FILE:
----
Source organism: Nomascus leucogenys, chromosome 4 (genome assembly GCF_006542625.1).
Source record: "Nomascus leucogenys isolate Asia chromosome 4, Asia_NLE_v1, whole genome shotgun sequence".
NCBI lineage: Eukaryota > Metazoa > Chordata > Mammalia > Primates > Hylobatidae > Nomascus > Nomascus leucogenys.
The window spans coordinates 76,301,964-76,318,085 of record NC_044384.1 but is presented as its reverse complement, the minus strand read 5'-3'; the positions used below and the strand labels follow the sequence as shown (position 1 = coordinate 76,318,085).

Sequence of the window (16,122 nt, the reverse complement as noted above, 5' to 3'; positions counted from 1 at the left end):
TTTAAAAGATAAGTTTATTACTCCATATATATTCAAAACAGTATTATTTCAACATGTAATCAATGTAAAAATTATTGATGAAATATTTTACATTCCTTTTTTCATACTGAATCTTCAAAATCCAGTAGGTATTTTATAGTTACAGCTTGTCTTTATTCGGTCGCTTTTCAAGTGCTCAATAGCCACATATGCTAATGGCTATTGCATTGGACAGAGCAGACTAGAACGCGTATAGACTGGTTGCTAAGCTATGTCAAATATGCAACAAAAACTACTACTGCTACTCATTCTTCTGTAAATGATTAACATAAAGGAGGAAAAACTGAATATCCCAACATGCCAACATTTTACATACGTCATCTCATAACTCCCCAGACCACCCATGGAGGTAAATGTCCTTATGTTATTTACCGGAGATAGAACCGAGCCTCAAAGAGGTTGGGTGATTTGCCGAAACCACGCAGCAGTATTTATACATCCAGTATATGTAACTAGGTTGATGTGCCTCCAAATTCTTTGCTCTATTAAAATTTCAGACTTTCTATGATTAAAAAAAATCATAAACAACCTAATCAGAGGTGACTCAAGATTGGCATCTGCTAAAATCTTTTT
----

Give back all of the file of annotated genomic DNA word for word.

Source organism: Nomascus leucogenys, chromosome 4 (genome assembly GCF_006542625.1).
Source record: "Nomascus leucogenys isolate Asia chromosome 4, Asia_NLE_v1, whole genome shotgun sequence".
NCBI lineage: Eukaryota > Metazoa > Chordata > Mammalia > Primates > Hylobatidae > Nomascus > Nomascus leucogenys.
The window spans coordinates 76,301,964-76,318,085 of record NC_044384.1 but is presented as its reverse complement, the minus strand read 5'-3'; the positions used below and the strand labels follow the sequence as shown (position 1 = coordinate 76,318,085).

Sequence of the window (16,122 nt, the reverse complement as noted above, 5' to 3'; positions counted from 1 at the left end):
TTTAAAAGATAAGTTTATTACTCCATATATATTCAAAACAGTATTATTTCAACATGTAATCAATGTAAAAATTATTGATGAAATATTTTACATTCCTTTTTTCATACTGAATCTTCAAAATCCAGTAGGTATTTTATAGTTACAGCTTGTCTTTATTCGGTCGCTTTTCAAGTGCTCAATAGCCACATATGCTAATGGCTATTGCATTGGACAGAGCAGACTAGAACGCGTATAGACTGGTTGCTAAGCTATGTCAAATATGCAACAAAAACTACTACTGCTACTCATTCTTCTGTAAATGATTAACATAAAGGAGGAAAAACTGAATATCCCAACATGCCAACATTTTACATACGTCATCTCATAACTCCCCAGACCACCCATGGAGGTAAATGTCCTTATGTTATTTACCGGAGATAGAACCGAGCCTCAAAGAGGTTGGGTGATTTGCCGAAACCACGCAGCAGTATTTATACATCCAGTATATGTAACTAGGTTGATGTGCCTCCAAATTCTTTGCTCTATTAAAATTTCAGACTTTCTATGATTAAAAAAAATCATAAACAACCTAATCAGAGGTGACTCAAGATTGGCATCTGCTAAAATCTTTTT